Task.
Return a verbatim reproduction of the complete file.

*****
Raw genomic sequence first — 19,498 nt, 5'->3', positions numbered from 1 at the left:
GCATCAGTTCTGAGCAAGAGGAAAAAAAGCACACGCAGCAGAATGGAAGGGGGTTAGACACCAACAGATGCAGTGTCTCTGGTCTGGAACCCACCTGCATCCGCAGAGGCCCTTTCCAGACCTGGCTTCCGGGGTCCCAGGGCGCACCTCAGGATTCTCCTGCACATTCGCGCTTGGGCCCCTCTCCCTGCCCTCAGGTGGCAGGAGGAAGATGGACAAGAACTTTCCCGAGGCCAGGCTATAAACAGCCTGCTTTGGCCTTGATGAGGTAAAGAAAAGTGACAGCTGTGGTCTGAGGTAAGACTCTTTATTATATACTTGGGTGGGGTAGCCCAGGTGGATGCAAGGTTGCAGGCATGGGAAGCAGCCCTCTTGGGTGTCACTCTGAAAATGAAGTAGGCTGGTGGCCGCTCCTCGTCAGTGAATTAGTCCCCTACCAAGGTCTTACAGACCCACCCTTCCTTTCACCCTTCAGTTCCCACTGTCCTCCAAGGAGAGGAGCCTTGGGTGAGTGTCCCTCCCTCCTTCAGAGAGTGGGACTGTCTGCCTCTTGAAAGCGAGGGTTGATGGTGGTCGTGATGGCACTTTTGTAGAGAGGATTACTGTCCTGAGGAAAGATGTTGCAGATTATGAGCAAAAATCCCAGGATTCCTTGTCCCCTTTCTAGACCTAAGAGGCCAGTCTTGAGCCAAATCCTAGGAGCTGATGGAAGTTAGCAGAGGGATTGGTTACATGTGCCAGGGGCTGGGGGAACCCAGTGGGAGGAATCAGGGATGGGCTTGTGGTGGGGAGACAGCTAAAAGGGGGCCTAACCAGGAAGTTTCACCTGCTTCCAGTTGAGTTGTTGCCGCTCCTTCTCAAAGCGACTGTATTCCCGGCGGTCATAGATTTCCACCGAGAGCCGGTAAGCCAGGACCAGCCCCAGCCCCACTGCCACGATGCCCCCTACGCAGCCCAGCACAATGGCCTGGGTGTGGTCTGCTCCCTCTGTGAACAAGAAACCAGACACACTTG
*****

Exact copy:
Raw genomic sequence first — 19,498 nt, 5'->3', positions numbered from 1 at the left:
GCATCAGTTCTGAGCAAGAGGAAAAAAAGCACACGCAGCAGAATGGAAGGGGGTTAGACACCAACAGATGCAGTGTCTCTGGTCTGGAACCCACCTGCATCCGCAGAGGCCCTTTCCAGACCTGGCTTCCGGGGTCCCAGGGCGCACCTCAGGATTCTCCTGCACATTCGCGCTTGGGCCCCTCTCCCTGCCCTCAGGTGGCAGGAGGAAGATGGACAAGAACTTTCCCGAGGCCAGGCTATAAACAGCCTGCTTTGGCCTTGATGAGGTAAAGAAAAGTGACAGCTGTGGTCTGAGGTAAGACTCTTTATTATATACTTGGGTGGGGTAGCCCAGGTGGATGCAAGGTTGCAGGCATGGGAAGCAGCCCTCTTGGGTGTCACTCTGAAAATGAAGTAGGCTGGTGGCCGCTCCTCGTCAGTGAATTAGTCCCCTACCAAGGTCTTACAGACCCACCCTTCCTTTCACCCTTCAGTTCCCACTGTCCTCCAAGGAGAGGAGCCTTGGGTGAGTGTCCCTCCCTCCTTCAGAGAGTGGGACTGTCTGCCTCTTGAAAGCGAGGGTTGATGGTGGTCGTGATGGCACTTTTGTAGAGAGGATTACTGTCCTGAGGAAAGATGTTGCAGATTATGAGCAAAAATCCCAGGATTCCTTGTCCCCTTTCTAGACCTAAGAGGCCAGTCTTGAGCCAAATCCTAGGAGCTGATGGAAGTTAGCAGAGGGATTGGTTACATGTGCCAGGGGCTGGGGGAACCCAGTGGGAGGAATCAGGGATGGGCTTGTGGTGGGGAGACAGCTAAAAGGGGGCCTAACCAGGAAGTTTCACCTGCTTCCAGTTGAGTTGTTGCCGCTCCTTCTCAAAGCGACTGTATTCCCGGCGGTCATAGATTTCCACCGAGAGCCGGTAAGCCAGGACCAGCCCCAGCCCCACTGCCACGATGCCCCCTACGCAGCCCAGCACAATGGCCTGGGTGTGGTCTGCTCCCTCTGTGAACAAGAAACCAGACACACTTG